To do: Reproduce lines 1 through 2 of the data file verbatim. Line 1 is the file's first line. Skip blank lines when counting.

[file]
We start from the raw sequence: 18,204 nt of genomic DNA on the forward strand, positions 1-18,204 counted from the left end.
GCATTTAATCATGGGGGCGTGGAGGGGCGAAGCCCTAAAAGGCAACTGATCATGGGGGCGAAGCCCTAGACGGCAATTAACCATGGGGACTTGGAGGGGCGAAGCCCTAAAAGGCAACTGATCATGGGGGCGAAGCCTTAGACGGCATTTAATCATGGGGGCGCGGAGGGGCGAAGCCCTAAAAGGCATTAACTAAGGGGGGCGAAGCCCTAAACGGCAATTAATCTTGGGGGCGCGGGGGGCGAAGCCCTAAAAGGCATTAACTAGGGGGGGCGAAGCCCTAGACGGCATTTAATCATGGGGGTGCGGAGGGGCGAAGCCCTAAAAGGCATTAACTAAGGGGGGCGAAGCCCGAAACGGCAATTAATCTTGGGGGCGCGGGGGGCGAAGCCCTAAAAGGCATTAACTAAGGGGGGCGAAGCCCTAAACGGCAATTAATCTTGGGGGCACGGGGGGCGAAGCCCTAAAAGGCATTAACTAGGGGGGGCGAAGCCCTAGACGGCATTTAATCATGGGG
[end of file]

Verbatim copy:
We start from the raw sequence: 18,204 nt of genomic DNA on the forward strand, positions 1-18,204 counted from the left end.
GCATTTAATCATGGGGGCGTGGAGGGGCGAAGCCCTAAAAGGCAACTGATCATGGGGGCGAAGCCCTAGACGGCAATTAACCATGGGGACTTGGAGGGGCGAAGCCCTAAAAGGCAACTGATCATGGGGGCGAAGCCTTAGACGGCATTTAATCATGGGGGCGCGGAGGGGCGAAGCCCTAAAAGGCATTAACTAAGGGGGGCGAAGCCCTAAACGGCAATTAATCTTGGGGGCGCGGGGGGCGAAGCCCTAAAAGGCATTAACTAGGGGGGGCGAAGCCCTAGACGGCATTTAATCATGGGGGTGCGGAGGGGCGAAGCCCTAAAAGGCATTAACTAAGGGGGGCGAAGCCCGAAACGGCAATTAATCTTGGGGGCGCGGGGGGCGAAGCCCTAAAAGGCATTAACTAAGGGGGGCGAAGCCCTAAACGGCAATTAATCTTGGGGGCACGGGGGGCGAAGCCCTAAAAGGCATTAACTAGGGGGGGCGAAGCCCTAGACGGCATTTAATCATGGGG